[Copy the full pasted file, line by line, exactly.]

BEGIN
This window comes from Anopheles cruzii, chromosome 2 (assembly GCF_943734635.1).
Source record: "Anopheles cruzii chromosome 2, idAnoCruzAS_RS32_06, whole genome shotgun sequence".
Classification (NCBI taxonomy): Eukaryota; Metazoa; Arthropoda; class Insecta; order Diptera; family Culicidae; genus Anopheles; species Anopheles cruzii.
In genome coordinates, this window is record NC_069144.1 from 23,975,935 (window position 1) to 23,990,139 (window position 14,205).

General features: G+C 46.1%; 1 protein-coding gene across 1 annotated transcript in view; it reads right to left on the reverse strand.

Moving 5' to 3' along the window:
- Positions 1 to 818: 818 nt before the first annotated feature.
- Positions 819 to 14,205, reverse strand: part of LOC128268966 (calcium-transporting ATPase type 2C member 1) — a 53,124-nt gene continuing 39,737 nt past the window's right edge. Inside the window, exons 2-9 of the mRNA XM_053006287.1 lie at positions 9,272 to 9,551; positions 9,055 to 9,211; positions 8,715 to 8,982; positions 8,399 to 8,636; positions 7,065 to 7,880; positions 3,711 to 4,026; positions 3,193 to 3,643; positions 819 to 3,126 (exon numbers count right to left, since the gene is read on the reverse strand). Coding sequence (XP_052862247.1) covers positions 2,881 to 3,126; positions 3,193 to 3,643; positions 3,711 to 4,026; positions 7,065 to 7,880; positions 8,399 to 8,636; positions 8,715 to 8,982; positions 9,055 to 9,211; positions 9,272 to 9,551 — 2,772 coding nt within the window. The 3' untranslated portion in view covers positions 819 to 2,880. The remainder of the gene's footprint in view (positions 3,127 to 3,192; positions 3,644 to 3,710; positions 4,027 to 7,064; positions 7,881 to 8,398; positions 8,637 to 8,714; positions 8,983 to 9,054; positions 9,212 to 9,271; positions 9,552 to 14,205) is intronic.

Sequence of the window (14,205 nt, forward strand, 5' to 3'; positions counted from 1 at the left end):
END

This window comes from Anopheles cruzii, chromosome 2 (assembly GCF_943734635.1).
Source record: "Anopheles cruzii chromosome 2, idAnoCruzAS_RS32_06, whole genome shotgun sequence".
Classification (NCBI taxonomy): Eukaryota; Metazoa; Arthropoda; class Insecta; order Diptera; family Culicidae; genus Anopheles; species Anopheles cruzii.
In genome coordinates, this window is record NC_069144.1 from 23,975,935 (window position 1) to 23,990,139 (window position 14,205).

General features: G+C 46.1%; 1 protein-coding gene across 1 annotated transcript in view; it reads right to left on the reverse strand.

Moving 5' to 3' along the window:
- Positions 1 to 818: 818 nt before the first annotated feature.
- Positions 819 to 14,205, reverse strand: part of LOC128268966 (calcium-transporting ATPase type 2C member 1) — a 53,124-nt gene continuing 39,737 nt past the window's right edge. Inside the window, exons 2-9 of the mRNA XM_053006287.1 lie at positions 9,272 to 9,551; positions 9,055 to 9,211; positions 8,715 to 8,982; positions 8,399 to 8,636; positions 7,065 to 7,880; positions 3,711 to 4,026; positions 3,193 to 3,643; positions 819 to 3,126 (exon numbers count right to left, since the gene is read on the reverse strand). Coding sequence (XP_052862247.1) covers positions 2,881 to 3,126; positions 3,193 to 3,643; positions 3,711 to 4,026; positions 7,065 to 7,880; positions 8,399 to 8,636; positions 8,715 to 8,982; positions 9,055 to 9,211; positions 9,272 to 9,551 — 2,772 coding nt within the window. The 3' untranslated portion in view covers positions 819 to 2,880. The remainder of the gene's footprint in view (positions 3,127 to 3,192; positions 3,644 to 3,710; positions 4,027 to 7,064; positions 7,881 to 8,398; positions 8,637 to 8,714; positions 8,983 to 9,054; positions 9,212 to 9,271; positions 9,552 to 14,205) is intronic.

Sequence of the window (14,205 nt, forward strand, 5' to 3'; positions counted from 1 at the left end):